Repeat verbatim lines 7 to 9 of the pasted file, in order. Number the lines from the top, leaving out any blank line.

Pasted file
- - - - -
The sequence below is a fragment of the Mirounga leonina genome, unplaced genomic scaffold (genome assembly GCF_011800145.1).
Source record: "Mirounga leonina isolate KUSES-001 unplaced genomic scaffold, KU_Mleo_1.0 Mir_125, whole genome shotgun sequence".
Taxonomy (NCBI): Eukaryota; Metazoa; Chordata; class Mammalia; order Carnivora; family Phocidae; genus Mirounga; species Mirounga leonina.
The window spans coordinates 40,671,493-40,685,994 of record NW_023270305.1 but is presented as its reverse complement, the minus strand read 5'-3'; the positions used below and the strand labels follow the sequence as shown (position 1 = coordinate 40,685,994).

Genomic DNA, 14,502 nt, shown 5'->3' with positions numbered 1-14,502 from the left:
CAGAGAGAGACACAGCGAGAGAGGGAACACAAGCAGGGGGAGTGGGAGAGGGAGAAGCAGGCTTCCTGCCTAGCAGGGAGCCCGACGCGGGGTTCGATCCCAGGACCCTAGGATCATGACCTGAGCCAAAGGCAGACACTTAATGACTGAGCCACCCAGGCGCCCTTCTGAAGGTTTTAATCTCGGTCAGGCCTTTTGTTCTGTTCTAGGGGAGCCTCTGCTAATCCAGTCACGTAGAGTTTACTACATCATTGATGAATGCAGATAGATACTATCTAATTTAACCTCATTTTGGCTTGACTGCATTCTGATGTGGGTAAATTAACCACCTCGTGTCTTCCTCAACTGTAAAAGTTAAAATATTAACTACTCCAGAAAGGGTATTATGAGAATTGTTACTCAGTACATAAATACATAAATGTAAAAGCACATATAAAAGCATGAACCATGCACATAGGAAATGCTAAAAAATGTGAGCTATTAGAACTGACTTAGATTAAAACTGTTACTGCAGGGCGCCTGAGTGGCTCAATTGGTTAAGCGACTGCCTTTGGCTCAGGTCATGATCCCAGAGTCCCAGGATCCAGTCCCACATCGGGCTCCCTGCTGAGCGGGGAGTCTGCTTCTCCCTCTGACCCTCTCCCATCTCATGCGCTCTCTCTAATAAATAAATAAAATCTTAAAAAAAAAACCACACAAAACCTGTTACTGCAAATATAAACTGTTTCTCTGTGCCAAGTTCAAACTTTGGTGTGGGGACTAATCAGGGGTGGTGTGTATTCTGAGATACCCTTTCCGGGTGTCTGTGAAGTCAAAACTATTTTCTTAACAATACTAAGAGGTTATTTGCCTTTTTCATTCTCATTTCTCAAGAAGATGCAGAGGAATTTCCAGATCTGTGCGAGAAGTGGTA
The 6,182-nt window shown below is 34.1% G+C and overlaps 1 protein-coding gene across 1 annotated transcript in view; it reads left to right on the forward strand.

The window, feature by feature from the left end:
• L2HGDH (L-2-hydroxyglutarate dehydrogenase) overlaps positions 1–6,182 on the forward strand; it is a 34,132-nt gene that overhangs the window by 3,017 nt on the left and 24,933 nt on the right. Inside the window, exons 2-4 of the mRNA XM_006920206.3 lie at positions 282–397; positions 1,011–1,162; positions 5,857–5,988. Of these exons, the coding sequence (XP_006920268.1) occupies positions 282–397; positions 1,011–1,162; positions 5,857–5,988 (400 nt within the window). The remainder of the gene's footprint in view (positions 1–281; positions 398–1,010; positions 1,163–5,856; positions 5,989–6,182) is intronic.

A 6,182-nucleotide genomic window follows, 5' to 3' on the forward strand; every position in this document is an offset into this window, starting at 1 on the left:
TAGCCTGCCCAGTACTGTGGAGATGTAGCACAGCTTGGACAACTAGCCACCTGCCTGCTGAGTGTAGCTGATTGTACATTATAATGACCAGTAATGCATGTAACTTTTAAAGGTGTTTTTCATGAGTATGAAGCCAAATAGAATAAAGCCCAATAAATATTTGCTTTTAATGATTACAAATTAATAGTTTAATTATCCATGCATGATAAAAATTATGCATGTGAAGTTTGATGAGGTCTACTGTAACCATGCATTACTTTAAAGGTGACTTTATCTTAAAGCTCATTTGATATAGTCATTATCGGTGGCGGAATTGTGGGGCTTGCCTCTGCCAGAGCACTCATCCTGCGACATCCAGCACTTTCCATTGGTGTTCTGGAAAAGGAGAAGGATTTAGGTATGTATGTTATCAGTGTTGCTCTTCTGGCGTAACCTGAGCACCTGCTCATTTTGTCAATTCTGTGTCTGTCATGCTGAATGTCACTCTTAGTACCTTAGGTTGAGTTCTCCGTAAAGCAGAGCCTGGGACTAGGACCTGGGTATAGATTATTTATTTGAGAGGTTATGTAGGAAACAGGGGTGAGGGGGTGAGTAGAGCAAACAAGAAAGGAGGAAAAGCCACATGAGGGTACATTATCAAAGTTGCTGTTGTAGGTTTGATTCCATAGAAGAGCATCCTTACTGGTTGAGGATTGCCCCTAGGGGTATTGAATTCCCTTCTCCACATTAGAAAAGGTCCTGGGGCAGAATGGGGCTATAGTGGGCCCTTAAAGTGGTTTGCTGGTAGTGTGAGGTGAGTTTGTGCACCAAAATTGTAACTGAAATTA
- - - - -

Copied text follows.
The 6,182-nt window shown below is 34.1% G+C and overlaps 1 protein-coding gene across 1 annotated transcript in view; it reads left to right on the forward strand.

The window, feature by feature from the left end:
• L2HGDH (L-2-hydroxyglutarate dehydrogenase) overlaps positions 1–6,182 on the forward strand; it is a 34,132-nt gene that overhangs the window by 3,017 nt on the left and 24,933 nt on the right. Inside the window, exons 2-4 of the mRNA XM_006920206.3 lie at positions 282–397; positions 1,011–1,162; positions 5,857–5,988. Of these exons, the coding sequence (XP_006920268.1) occupies positions 282–397; positions 1,011–1,162; positions 5,857–5,988 (400 nt within the window). The remainder of the gene's footprint in view (positions 1–281; positions 398–1,010; positions 1,163–5,856; positions 5,989–6,182) is intronic.